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After reading the threads on slashdot, I am reminded of the average opinion. I ran a retail store for many years that carried the largest selection of Laserdiscs in the area. When I first saw an LD, I was hooked and got into it as soon as I could.


Many of my LD customers were quality driven, and that's why they wanted widescreen editions of excellent transfers. We rented LD players out, and people would repeatedly complain about the 'black bars' and I would have to go into a dialogue of the explanation of widescreen.


Not many were in doubt that the LD's picture and sound were quite amazing. Oh but of course, "you can't record," they'd say. "Well you have your VHS for recording TV, etc," I'd reply. Laserdisc made many people very happy for a long time.


When DVD was announced, I attended a video convention and saw the first industry presentations. It looked like a low-bitrate VCD or worse. "They can't give us this instead of Laserdisc!" was my first thought. Later, SOny showed what they referred to as HDCD and it resembled what we know as good quality DVD today. It did takr a bit to get the content to the place it is now.


Enter HDTV. Some people have them. Sure your DVDs and LDs look great, but wouldn't it be nice to have some HD content? When I first heard of D_VHS, myu initial thoughts were similar to others in so much as "TAPE?"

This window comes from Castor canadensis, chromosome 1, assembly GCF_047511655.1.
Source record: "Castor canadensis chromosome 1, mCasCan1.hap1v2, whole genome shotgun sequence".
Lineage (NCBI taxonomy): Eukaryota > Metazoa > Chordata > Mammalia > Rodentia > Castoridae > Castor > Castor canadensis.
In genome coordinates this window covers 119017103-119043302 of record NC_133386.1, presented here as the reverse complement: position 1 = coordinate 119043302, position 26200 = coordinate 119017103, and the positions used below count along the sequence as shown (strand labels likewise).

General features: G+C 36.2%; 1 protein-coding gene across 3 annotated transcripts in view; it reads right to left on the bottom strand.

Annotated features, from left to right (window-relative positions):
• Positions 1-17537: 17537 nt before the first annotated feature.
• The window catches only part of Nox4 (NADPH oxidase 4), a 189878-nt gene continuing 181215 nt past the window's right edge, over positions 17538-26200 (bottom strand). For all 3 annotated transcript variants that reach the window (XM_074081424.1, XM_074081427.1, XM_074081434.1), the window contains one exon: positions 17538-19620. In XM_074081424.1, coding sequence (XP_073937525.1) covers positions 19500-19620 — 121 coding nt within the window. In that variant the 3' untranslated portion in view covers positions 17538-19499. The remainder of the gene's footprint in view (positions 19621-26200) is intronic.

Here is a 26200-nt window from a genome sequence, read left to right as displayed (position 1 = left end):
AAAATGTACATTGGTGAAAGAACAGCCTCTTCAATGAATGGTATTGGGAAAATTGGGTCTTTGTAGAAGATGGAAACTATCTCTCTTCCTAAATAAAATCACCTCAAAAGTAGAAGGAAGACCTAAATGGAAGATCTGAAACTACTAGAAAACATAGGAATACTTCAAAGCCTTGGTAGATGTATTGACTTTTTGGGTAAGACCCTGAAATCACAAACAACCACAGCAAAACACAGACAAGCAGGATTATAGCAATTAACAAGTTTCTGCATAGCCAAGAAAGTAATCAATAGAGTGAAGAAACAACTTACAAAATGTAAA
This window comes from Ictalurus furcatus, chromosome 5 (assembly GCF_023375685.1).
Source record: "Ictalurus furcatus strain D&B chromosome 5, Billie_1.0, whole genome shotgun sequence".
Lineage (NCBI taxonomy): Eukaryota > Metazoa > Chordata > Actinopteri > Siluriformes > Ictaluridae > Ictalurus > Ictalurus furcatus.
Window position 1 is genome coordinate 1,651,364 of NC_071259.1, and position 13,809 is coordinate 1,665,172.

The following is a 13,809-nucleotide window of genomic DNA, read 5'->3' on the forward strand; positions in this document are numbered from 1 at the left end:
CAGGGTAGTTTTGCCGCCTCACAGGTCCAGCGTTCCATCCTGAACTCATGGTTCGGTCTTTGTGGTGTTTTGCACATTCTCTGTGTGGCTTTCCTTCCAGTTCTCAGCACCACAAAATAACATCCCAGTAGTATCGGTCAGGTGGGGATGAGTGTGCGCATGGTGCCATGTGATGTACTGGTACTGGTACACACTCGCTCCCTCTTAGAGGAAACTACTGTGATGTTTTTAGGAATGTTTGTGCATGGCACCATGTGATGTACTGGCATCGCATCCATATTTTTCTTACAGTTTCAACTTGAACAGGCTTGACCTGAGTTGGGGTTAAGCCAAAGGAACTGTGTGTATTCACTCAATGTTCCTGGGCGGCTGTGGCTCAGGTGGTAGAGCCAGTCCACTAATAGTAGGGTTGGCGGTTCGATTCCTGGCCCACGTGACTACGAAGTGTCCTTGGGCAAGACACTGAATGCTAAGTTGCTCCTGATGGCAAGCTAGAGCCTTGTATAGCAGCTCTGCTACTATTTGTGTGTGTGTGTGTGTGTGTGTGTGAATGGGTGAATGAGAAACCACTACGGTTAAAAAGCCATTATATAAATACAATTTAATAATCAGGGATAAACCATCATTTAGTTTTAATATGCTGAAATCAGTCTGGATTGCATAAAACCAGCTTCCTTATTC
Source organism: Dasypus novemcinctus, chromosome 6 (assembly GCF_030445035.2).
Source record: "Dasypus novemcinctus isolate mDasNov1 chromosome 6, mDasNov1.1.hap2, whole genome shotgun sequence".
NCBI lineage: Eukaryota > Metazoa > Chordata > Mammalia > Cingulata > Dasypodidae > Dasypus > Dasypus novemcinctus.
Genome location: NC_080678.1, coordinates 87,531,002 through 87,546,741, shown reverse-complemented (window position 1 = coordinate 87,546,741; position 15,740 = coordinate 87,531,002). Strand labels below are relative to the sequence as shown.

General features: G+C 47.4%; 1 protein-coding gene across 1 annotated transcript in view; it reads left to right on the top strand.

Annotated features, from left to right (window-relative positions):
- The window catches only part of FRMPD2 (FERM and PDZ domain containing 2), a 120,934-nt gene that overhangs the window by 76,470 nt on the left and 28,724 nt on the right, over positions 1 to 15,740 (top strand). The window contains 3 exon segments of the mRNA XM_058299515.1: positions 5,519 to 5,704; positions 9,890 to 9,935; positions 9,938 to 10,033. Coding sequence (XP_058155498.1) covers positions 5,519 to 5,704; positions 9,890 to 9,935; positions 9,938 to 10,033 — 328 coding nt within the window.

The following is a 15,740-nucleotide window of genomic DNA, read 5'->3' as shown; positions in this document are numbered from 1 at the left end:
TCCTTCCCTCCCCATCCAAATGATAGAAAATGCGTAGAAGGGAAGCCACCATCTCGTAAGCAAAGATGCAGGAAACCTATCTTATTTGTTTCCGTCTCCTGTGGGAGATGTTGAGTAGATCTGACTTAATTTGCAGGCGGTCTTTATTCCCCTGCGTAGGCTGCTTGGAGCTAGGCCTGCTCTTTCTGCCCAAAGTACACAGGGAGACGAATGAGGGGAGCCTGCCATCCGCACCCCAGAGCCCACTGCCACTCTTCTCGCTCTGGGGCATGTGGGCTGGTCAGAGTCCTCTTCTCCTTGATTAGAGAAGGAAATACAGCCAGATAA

Then I learned that D-VHS is capable of 28Mbps and D-Theater titles that are directly comparable to a studio D-5 master under close scrutiny? That's pretty cool. Let us look at D-5 for a moment:


D-5 is highest quality master currently in wide use.

The media costs over $100 and it's $980 to make a dub.

and it's tape.


There is a D-6, but it is not in wide use. FOr us to have HD resolution programs at a quality comparable to D-5 is amazing. That's what we all wanted in the first place.


The perfect irony is that the media to deliver this to us is a tape. A VHS tape even. Records spun around, like CDs and DVDs, then someone realized to fit long periods of program and add the ability to record would require tape. That is still the case.


HD-DVD is somehow inevitable, but the first iteration will most likely be read-only. How will we record our favorite HD show and watch it later?


It this time of high-technology, 3-5 years is a very long time to wait for the 'new' thing. D-VHS is here and now, and therefore is a success.


It was hard to sell VCRs when they came out. It was difficult for me to convince people that Laserdisc was superior with all the perceived 'drawbacks' DVD was a harder sell at first, because all those who didn't care about LD didn't care about DVD either. THey told me that casssettes and audio compact discs sound the same to them anyways.


Those who did adopt early to DVD paid a hefty price for the player. Mine was $1400. The discs weren't very good and the ENTIRE first batch of Warner Brothers discs were recalled and re-pressed.


The same people whop just bout an Apex DVD player at Wal-Mart and NOT the target audience here. Why would they care? I;m just glad that companies recognize that we are out there, and we do want the best possible enjoyment out of the time spent with our home theater equipment.


If it wasn't for people buy and use these things and make it happen, you wouldn't have your DVDs and PVRs. Whether or not D-VHS is a huge seller is not an issue. Its existence will help set the standards for what is to be in HDTV. We can choose to make it popular, and it may very well be extremely popular in its small circles.


They sure made a ton of awesome Laserdiscs (some of which are unavilable on DVD), considering "nobody bought a player"